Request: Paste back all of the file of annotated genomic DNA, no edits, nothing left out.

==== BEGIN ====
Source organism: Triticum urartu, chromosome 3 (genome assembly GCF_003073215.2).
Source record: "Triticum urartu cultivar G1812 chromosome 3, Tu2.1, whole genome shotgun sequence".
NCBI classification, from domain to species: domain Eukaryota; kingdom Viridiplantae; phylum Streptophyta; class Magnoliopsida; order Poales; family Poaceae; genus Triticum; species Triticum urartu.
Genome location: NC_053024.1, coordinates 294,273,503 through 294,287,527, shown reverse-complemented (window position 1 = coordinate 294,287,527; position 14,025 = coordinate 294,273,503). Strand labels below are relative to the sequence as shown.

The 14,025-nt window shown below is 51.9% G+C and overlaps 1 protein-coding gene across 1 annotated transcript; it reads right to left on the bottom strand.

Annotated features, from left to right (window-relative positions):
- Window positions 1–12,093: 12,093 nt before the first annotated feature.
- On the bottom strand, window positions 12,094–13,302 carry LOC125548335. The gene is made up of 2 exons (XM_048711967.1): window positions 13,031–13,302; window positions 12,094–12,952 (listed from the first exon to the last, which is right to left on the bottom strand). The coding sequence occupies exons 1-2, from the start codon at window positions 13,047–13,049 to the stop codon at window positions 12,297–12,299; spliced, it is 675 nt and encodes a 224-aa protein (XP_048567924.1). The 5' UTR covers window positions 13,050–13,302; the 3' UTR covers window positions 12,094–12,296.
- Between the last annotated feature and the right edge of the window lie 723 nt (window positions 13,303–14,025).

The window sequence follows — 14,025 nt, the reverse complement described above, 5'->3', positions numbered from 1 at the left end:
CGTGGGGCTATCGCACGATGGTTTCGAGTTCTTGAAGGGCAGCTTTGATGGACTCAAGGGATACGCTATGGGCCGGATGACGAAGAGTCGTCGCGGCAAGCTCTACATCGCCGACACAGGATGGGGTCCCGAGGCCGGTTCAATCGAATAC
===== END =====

Source organism: Triticum urartu, chromosome 3 (genome assembly GCF_003073215.2).
Source record: "Triticum urartu cultivar G1812 chromosome 3, Tu2.1, whole genome shotgun sequence".
NCBI classification, from domain to species: domain Eukaryota; kingdom Viridiplantae; phylum Streptophyta; class Magnoliopsida; order Poales; family Poaceae; genus Triticum; species Triticum urartu.
Genome location: NC_053024.1, coordinates 294,273,503 through 294,287,527, shown reverse-complemented (window position 1 = coordinate 294,287,527; position 14,025 = coordinate 294,273,503). Strand labels below are relative to the sequence as shown.

The 14,025-nt window shown below is 51.9% G+C and overlaps 1 protein-coding gene across 1 annotated transcript; it reads right to left on the bottom strand.

Annotated features, from left to right (window-relative positions):
- Window positions 1–12,093: 12,093 nt before the first annotated feature.
- On the bottom strand, window positions 12,094–13,302 carry LOC125548335. The gene is made up of 2 exons (XM_048711967.1): window positions 13,031–13,302; window positions 12,094–12,952 (listed from the first exon to the last, which is right to left on the bottom strand). The coding sequence occupies exons 1-2, from the start codon at window positions 13,047–13,049 to the stop codon at window positions 12,297–12,299; spliced, it is 675 nt and encodes a 224-aa protein (XP_048567924.1). The 5' UTR covers window positions 13,050–13,302; the 3' UTR covers window positions 12,094–12,296.
- Between the last annotated feature and the right edge of the window lie 723 nt (window positions 13,303–14,025).

The window sequence follows — 14,025 nt, the reverse complement described above, 5'->3', positions numbered from 1 at the left end:
CGTGGGGCTATCGCACGATGGTTTCGAGTTCTTGAAGGGCAGCTTTGATGGACTCAAGGGATACGCTATGGGCCGGATGACGAAGAGTCGTCGCGGCAAGCTCTACATCGCCGACACAGGATGGGGTCCCGAGGCCGGTTCAATCGAATAC